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Prairie Fare: Enjoyed any anthocyanins lately?

What colour scheme should we have this year?” I asked my older daughter as we surveyed the flower pots we needed to fill earlier this summer.

“Mom, you always get pink and purple flowers,” she replied with a grin.

Yes, she knows her mother. I usually fill my cart with pink and purple flowers. Just to show that I can be spontaneous, I planted more yellow and white flowers in the mix this year. I still have plenty of purple and pink ones, though.

I like “anthocyanins” in flower and food form. Anthocyanins (pronounced “antho-sigh-a-nins”) are the pigments responsible for the pink, purple and blue colours we are enjoying in nature right now. In some cases, purple and pink flowers can be eaten, but you might enjoy anthocyanins in fruits and vegetable form more.

Anthocyanins also are responsible for the colour of red apples, red and purple grapes, red onions, red cabbage, red-skinned potatoes, purple potatoes, strawberries, raspberries, red cherries, purple plums, eggplant, blueberries and many others.

Because of advances in plant breeding, we can buy seed packets to grow purple and red carrots, purple- and pink-skinned radishes and other colourful vegetables.

I bet you can guess what I bought this year for my garden. I also planted a couple of blue potato tubers. My daughter might be surprised when she sees the colours of the vegetables we harvest.

However, not all purple and reddish foods get their colour from anthocyanin compounds. Beets are coloured by “betanin” and tomatoes are coloured by “lycopene” pigments.

Anthocyanins are antioxidant compounds, which means they help protect the cells in our bodies from heart disease and cancer. The effect of anthocyanins on brain health is being studied.

The Nurses Study, which followed more than 93,000 women for 18 years, showed a 34 per cent lower risk of heart attack among those who had three servings of blueberries or strawberries per week.

In an animal study, rats fed a red cabbage extract showed lower cholesterol levels, compared with rats not consuming the extract. Results of a human study showed lower blood pressure readings resulting from consuming more anthocyanins.

Some research has shown that blueberry extracts may improve the ability of mice to get around mazes.

Have fun adding more colourful fruits and vegetables to your menu this summer. School’s out for the summer, so here’s a science experiment about anthocyanin pigments to try at home whether or not you have kids or grandkids in your house.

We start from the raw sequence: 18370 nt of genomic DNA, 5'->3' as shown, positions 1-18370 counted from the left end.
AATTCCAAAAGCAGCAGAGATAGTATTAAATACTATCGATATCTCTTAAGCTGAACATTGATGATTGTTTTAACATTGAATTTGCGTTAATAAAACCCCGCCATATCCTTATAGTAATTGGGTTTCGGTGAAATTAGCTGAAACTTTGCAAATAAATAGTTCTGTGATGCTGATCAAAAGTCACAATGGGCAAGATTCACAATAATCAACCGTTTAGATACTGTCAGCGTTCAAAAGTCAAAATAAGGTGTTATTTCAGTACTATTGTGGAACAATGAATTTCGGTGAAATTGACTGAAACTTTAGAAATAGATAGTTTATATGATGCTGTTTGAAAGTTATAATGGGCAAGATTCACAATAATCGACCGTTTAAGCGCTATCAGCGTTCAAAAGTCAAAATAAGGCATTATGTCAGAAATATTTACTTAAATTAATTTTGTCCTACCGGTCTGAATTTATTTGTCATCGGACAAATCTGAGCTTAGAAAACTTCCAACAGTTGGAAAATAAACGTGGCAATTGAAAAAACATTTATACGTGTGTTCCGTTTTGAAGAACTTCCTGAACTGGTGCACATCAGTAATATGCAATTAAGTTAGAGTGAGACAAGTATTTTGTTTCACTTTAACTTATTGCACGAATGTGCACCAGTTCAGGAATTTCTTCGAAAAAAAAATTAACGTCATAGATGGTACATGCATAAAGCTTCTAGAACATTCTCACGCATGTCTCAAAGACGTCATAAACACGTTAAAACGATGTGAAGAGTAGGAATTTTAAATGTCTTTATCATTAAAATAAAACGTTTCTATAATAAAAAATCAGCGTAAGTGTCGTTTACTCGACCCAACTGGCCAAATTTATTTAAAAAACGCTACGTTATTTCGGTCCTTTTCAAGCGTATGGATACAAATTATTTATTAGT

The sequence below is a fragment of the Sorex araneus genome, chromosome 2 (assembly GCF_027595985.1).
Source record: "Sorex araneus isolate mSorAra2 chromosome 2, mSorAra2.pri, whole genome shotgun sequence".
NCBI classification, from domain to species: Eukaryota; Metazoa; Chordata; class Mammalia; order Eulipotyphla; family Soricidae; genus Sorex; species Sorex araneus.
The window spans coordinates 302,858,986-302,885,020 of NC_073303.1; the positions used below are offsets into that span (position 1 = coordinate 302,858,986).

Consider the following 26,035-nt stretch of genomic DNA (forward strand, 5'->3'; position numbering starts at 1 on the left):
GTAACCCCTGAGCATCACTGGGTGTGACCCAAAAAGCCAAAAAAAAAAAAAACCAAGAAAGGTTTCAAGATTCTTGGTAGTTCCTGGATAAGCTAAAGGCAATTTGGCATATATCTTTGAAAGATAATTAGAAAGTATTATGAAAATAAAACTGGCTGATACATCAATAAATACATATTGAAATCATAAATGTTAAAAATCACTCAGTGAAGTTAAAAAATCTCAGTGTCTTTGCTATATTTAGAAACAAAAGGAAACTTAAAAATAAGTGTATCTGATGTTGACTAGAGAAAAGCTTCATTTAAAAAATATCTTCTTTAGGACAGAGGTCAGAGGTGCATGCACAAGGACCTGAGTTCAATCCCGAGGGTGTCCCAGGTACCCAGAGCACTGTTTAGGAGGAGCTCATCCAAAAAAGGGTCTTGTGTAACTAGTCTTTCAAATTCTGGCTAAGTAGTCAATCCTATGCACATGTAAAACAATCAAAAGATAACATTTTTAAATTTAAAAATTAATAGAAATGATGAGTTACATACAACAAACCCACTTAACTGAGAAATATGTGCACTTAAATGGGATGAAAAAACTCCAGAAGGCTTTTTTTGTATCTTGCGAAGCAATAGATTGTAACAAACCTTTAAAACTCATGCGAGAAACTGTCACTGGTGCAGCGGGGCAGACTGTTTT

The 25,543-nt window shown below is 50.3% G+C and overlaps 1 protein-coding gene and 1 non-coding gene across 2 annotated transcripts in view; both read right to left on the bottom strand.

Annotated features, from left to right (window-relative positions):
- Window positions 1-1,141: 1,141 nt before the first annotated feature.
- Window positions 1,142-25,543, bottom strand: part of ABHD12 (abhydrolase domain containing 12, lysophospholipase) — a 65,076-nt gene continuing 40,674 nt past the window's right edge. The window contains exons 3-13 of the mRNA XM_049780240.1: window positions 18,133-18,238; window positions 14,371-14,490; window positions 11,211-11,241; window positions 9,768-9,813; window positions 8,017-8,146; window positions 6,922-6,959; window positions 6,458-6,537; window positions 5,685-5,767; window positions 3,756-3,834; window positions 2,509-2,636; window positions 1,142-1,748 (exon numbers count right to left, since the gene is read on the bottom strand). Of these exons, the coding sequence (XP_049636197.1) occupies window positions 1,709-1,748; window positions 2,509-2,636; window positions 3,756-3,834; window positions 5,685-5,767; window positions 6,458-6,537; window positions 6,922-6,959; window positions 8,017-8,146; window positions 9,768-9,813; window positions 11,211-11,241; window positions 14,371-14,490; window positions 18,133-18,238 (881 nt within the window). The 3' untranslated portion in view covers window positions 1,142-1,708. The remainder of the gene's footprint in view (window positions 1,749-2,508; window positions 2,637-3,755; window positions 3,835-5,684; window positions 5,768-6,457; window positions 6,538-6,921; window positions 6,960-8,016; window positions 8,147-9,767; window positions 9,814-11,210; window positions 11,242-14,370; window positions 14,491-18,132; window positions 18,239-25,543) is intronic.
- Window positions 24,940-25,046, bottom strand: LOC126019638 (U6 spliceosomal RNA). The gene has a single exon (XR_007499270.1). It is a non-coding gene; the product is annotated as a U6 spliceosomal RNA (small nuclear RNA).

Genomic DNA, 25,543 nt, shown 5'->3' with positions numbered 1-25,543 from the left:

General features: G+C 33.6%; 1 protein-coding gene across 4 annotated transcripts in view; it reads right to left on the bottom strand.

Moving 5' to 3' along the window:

Red cabbage can be used as a pH indicator. In other words, you and/or your kids can determine how acidic your favourite beverages are and whether common items in your kitchen are acidic or basic.

All you need is about two cups of chopped red cabbage boiled until soft in water on the stove or in a microwave oven. Then strain the cabbage through a strainer into a measuring cup.

Place small amounts of the strained liquid into separate clear glasses, then add some lemon juice (or vinegar) to one container, some baking soda to the next container and your favourite soda pop to the third. When you add soda pop, lemon juice or vinegar, the cabbage juice should turn red, indicating it is acidic. When you add something “basic” (baking soda), the juice turns bluish purple. Check out some YouTube videos on this topic for more ideas.

Enjoy a rainbow of colourful vegetables and fruits this season to harvest all the potential health benefits. Aim for at least 4-1/2 cups of fruits and vegetables daily. Whenever possible, eat the skin of colourful fruits and vegetables to get the health benefits from the pigments.

Here’s a tasty salad that features anthocyanins (from the red cabbage, red apple, purple/red onions and cranberries) and carotenoids (from the carrots). This recipe also is rich in vitamin C (with 35 per cent of the daily recommendation) and vitamin A (with 25 per cent of the recommendation).

Red cabbage salad

  • 1/2 c. apple cider vinegar
  • 3 tbsp. sugar (or honey)
  • 1/3 c. canola oil or olive oil
  • 2 tsp. celery seed
  • 4 c. red cabbage, coarsely chopped
  • 1 c. apple, unpeeled and chopped
  • 1/2 c. carrots, grated
  • 1/2 c. purple/red onion, chopped
  • 1 c. golden raisins or dried cranberries
  • Black pepper to taste (freshly ground, if desired)

Prepare the dressing by mixing together vinegar and sugar until the sugar dissolves. Add oil and celery seed and mix well. Set aside. Rinse vegetables and fruit; prepare as described. Add raisins or dried cranberries. Add vinegar mixture and toss until well coated. Add pepper if desired. Refrigerate until serving.

Makes 10 servings. Each serving has 150 calories, 7 grams (g) fat, 1 g protein, 21 g carbohydrate and 15 milligrams sodium.

This red cabbage salad is a good way to help you add colourful vegetables to your diet. photo: North Dakota State University

About the author


Julie Garden-Robinson is a North Dakota State University Extension Service food and nutrition specialist and professor in the department of health, nutrition and exercise sciences.

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